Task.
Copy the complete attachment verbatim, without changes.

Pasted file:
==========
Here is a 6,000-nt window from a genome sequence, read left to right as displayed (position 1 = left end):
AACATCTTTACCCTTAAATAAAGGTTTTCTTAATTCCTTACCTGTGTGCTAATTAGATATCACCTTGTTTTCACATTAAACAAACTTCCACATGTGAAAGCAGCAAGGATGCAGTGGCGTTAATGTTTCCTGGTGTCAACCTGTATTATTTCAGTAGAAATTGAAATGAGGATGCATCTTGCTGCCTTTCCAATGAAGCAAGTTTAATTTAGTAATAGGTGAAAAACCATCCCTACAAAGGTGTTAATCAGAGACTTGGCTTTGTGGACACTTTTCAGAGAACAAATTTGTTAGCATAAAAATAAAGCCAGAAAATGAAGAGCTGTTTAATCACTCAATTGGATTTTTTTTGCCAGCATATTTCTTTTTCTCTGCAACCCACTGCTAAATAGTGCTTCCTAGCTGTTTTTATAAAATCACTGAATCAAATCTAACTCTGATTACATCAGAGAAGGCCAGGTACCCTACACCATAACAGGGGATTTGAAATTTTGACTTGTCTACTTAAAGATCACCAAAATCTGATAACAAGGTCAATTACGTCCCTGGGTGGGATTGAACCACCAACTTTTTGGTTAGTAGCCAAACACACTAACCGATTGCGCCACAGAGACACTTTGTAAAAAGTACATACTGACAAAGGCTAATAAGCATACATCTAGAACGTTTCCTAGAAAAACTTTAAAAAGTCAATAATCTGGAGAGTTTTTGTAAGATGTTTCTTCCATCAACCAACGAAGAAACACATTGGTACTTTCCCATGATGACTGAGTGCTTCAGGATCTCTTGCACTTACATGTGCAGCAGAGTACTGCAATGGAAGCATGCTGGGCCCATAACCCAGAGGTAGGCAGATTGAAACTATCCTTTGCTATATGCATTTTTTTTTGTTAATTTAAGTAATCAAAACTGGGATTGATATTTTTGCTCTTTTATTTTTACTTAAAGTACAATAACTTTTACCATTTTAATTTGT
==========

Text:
Here is a 6,000-nt window from a genome sequence, read left to right as displayed (position 1 = left end):
AACATCTTTACCCTTAAATAAAGGTTTTCTTAATTCCTTACCTGTGTGCTAATTAGATATCACCTTGTTTTCACATTAAACAAACTTCCACATGTGAAAGCAGCAAGGATGCAGTGGCGTTAATGTTTCCTGGTGTCAACCTGTATTATTTCAGTAGAAATTGAAATGAGGATGCATCTTGCTGCCTTTCCAATGAAGCAAGTTTAATTTAGTAATAGGTGAAAAACCATCCCTACAAAGGTGTTAATCAGAGACTTGGCTTTGTGGACACTTTTCAGAGAACAAATTTGTTAGCATAAAAATAAAGCCAGAAAATGAAGAGCTGTTTAATCACTCAATTGGATTTTTTTTGCCAGCATATTTCTTTTTCTCTGCAACCCACTGCTAAATAGTGCTTCCTAGCTGTTTTTATAAAATCACTGAATCAAATCTAACTCTGATTACATCAGAGAAGGCCAGGTACCCTACACCATAACAGGGGATTTGAAATTTTGACTTGTCTACTTAAAGATCACCAAAATCTGATAACAAGGTCAATTACGTCCCTGGGTGGGATTGAACCACCAACTTTTTGGTTAGTAGCCAAACACACTAACCGATTGCGCCACAGAGACACTTTGTAAAAAGTACATACTGACAAAGGCTAATAAGCATACATCTAGAACGTTTCCTAGAAAAACTTTAAAAAGTCAATAATCTGGAGAGTTTTTGTAAGATGTTTCTTCCATCAACCAACGAAGAAACACATTGGTACTTTCCCATGATGACTGAGTGCTTCAGGATCTCTTGCACTTACATGTGCAGCAGAGTACTGCAATGGAAGCATGCTGGGCCCATAACCCAGAGGTAGGCAGATTGAAACTATCCTTTGCTATATGCATTTTTTTTTGTTAATTTAAGTAATCAAAACTGGGATTGATATTTTTGCTCTTTTATTTTTACTTAAAGTACAATAACTTTTACCATTTTAATTTGT